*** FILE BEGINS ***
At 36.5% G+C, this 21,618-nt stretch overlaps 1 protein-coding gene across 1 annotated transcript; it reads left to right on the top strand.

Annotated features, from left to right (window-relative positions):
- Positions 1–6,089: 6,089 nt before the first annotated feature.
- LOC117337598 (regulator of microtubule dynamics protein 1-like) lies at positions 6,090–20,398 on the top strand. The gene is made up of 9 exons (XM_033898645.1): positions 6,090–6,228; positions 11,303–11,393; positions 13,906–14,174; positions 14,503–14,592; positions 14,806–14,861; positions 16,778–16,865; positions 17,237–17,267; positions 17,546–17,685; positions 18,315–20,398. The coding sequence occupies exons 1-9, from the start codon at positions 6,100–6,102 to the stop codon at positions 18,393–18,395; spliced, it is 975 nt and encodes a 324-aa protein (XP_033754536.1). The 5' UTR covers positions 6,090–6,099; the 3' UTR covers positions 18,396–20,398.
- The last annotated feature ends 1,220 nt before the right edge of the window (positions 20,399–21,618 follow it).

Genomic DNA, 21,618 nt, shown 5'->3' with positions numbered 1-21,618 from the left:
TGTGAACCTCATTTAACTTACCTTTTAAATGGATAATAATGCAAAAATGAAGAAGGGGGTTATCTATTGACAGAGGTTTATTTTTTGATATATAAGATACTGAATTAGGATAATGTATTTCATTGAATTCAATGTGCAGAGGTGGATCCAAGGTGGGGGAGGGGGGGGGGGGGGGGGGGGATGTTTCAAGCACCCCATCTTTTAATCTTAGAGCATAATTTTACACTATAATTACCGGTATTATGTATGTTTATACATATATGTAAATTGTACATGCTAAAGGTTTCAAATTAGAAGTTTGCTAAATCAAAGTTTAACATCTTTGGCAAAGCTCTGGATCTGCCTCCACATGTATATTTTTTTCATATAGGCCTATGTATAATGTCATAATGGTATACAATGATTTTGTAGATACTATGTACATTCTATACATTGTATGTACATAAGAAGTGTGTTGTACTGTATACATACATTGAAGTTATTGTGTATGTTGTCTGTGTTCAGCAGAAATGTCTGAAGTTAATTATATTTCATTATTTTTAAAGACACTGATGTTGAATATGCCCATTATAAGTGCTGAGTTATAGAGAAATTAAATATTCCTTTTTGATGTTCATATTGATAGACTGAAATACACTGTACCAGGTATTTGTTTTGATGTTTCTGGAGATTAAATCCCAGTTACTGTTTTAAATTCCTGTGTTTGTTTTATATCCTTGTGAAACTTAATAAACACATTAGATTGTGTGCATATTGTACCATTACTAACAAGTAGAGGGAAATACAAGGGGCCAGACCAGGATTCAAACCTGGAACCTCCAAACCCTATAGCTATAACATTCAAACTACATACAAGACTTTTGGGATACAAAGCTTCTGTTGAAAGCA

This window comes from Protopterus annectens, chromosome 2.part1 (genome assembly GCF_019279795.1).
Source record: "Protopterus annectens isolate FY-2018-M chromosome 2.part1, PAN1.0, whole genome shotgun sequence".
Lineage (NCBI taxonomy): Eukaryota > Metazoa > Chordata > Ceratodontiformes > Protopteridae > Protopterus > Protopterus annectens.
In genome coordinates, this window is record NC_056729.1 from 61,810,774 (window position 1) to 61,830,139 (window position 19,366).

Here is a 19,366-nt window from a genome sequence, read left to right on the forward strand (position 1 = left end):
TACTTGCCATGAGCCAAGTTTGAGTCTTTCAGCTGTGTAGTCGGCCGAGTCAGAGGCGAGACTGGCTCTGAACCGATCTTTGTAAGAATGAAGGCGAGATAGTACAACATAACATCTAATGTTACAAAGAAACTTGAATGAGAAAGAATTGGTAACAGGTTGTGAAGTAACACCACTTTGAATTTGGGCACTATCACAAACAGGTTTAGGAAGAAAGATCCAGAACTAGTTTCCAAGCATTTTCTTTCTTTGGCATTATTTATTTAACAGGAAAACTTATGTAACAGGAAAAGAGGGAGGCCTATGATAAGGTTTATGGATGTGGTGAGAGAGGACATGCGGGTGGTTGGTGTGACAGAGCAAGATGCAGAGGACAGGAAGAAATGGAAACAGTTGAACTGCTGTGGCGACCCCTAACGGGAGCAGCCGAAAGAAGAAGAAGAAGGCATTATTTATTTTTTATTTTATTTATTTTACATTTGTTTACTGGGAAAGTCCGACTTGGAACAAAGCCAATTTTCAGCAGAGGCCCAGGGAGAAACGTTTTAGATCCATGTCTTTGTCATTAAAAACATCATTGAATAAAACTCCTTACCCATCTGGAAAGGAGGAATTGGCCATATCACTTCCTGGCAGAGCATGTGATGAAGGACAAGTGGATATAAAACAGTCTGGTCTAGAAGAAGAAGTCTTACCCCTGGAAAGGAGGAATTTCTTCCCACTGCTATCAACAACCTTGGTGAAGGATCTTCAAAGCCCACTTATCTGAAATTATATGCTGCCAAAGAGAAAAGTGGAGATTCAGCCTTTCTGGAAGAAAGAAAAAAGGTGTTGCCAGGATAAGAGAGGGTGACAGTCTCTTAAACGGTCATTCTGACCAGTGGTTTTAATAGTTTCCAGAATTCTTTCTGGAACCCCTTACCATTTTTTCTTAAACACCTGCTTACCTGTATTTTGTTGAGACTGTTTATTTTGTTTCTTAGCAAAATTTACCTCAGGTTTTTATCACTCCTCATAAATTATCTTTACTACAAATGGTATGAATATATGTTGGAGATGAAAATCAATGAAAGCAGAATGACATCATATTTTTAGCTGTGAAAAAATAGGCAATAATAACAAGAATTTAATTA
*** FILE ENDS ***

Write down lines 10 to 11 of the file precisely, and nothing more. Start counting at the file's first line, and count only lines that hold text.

Lineage (NCBI taxonomy): Eukaryota > Metazoa > Chordata > Ceratodontiformes > Protopteridae > Protopterus > Protopterus annectens.
In genome coordinates, this window is record NC_056729.1 from 61,810,774 (window position 1) to 61,830,139 (window position 19,366).